• One-dimensional employee/employee relationships: Trust and alignment, the hallmarks of effective teams, is becoming optional, as work is reduced to a series of narrowly defined assignments.
  • Sense of identity from sources beyond employment: Self-definition means how people think of themselves. “I’m a lawyer,” “I’m a physician,” “I’m a programmer,” are all examples of people defining who and what they are based on what they do to make a living. My sense, and I have only anecdotal data to support it, is that other factors, driven, I think, by remoteness and its consequences, are starting to edge out job titles as sources of self-definition.
  • The diminution of “career” as a motivator: To the extent self-definition is no longer built around what someone does to make a living, management no longer has helping employees grow in their careers as a source of motivation and loyalty.

Bob’s last word: Quite a lot has been published about the importance of employee engagement in recent years (for example, here). I wonder, though, given the social forces that appear to be in play, if pursuing employee engagement might not be an example of “fighting the last war” – of engaging in strategies and tactics that made sense in the past but won’t fit the situation that’s emerging.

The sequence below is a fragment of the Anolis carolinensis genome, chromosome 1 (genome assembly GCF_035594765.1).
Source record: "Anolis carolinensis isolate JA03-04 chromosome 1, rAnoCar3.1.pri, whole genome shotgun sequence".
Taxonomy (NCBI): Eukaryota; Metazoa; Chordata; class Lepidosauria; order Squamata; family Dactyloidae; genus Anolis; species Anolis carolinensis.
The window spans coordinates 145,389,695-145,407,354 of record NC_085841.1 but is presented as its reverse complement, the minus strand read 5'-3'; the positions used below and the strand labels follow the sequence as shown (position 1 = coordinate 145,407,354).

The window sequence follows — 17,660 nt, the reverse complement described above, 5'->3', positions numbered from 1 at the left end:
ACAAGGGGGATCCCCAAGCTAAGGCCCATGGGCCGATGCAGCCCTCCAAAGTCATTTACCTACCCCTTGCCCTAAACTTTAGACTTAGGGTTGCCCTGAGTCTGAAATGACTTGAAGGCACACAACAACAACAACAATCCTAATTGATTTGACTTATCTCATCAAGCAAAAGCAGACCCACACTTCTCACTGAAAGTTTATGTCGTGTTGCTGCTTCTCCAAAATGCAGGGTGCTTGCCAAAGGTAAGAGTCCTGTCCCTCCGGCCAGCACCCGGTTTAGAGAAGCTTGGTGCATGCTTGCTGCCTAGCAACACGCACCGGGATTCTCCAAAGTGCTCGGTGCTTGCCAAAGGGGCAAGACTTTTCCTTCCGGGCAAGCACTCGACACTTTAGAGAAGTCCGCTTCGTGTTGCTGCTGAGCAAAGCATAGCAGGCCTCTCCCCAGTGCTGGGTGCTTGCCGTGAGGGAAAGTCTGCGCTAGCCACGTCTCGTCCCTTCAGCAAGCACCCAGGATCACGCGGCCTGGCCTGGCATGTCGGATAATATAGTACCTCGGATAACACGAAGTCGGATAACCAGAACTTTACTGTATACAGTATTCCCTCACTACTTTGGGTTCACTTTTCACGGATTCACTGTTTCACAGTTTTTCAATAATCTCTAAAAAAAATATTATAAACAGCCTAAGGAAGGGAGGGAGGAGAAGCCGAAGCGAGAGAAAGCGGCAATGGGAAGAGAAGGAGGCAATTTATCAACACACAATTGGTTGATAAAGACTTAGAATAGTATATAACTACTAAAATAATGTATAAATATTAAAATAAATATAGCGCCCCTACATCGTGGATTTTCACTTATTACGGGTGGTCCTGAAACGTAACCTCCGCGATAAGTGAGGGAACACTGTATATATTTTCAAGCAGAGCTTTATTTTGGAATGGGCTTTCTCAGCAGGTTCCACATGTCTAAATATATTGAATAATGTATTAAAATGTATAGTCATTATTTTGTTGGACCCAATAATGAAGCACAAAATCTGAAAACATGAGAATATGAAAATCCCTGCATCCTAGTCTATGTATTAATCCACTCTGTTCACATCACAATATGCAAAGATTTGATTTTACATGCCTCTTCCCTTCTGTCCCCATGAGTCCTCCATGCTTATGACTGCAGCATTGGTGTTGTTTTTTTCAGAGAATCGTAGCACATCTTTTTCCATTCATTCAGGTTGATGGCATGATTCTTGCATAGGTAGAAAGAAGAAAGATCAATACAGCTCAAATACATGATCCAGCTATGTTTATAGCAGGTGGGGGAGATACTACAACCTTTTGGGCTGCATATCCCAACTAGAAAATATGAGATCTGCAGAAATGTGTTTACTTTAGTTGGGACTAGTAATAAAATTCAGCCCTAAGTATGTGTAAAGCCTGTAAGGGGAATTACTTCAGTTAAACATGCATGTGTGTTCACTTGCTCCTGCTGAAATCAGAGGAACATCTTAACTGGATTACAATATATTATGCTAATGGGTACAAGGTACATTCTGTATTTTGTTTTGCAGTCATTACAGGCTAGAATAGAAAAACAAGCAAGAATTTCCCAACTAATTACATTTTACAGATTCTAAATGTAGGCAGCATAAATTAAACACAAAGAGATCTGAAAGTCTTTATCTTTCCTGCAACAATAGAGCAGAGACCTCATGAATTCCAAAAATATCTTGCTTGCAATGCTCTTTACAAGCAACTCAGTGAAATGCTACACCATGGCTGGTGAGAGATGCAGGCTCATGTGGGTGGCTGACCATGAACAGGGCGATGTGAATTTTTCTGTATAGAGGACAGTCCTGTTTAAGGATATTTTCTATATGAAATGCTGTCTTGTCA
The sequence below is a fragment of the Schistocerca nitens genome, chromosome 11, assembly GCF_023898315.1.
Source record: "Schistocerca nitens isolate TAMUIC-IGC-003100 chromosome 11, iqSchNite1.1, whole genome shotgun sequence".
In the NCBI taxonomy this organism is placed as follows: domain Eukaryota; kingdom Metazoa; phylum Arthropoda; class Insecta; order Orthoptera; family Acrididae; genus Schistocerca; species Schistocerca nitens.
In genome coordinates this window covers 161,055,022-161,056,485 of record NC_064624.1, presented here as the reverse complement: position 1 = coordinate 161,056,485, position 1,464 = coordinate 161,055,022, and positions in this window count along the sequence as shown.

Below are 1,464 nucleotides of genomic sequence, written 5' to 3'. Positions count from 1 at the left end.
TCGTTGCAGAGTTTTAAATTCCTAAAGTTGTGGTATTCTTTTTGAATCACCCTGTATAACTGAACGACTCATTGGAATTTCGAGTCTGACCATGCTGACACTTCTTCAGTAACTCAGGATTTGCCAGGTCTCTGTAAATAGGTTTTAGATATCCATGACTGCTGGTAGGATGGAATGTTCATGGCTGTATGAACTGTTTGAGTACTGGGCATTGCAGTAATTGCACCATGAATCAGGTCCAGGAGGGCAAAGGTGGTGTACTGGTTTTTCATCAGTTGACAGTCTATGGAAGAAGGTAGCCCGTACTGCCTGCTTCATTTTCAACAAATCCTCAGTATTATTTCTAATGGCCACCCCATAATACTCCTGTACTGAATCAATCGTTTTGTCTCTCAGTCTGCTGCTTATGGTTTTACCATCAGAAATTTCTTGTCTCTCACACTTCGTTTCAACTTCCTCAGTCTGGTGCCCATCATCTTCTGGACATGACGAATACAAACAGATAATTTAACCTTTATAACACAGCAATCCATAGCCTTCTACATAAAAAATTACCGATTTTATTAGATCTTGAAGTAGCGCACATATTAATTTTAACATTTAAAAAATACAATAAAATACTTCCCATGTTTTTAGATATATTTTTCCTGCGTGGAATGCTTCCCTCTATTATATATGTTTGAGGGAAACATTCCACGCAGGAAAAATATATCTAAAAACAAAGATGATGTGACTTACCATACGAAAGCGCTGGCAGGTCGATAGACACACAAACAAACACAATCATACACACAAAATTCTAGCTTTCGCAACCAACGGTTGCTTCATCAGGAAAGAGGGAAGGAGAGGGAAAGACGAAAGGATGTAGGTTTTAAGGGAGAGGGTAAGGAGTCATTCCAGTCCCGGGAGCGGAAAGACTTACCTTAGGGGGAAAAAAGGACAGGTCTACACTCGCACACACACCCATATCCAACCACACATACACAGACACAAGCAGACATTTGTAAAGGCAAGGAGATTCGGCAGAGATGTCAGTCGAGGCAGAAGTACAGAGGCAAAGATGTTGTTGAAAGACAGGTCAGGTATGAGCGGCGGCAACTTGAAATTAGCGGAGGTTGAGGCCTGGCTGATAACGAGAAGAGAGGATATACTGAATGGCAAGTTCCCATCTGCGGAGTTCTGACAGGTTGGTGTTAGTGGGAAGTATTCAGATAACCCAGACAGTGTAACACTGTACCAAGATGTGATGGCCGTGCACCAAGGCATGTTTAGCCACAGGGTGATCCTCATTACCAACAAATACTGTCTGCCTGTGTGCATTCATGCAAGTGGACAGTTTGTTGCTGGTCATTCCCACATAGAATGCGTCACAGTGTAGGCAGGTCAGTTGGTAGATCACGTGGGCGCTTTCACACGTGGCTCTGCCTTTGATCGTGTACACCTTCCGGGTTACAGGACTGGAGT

So if you’re in graduate school and in search of a thesis topic that’s more than just the same-old same old, I’d encourage you to try designing the optimal employer/employee relationship of the future.

Bob’s sales pitch: I’m often asked how a reader can support KJR. The answer isn’t complicated: If you need consulting assistance in line with what I write here, please don’t be shy.

And on a smaller scale there are the Three Rs: Read, recommend, and review my books.

For your convenience, here’s where you can find them.


* Not original, but I couldn’t track down a source.

Last week we talked about the decline of local associations and association chapters.

Many of my older subscribers agreed that this is a real phenomenon. Most of these regretted the loss but had no more of a solution than I did.

Some (presumably) younger subscribers didn’t see that this is a problem, as social media provide plenty of ways for people with similar interests to interact.

Here’s one beyond how they help satisfy the deep-seated need many of us have for human contact: With social media it’s a lot harder to know if someone I’m interacting with has actual expertise and useful experience of their own, or whether they’re Google/Wikipedia insta-experts.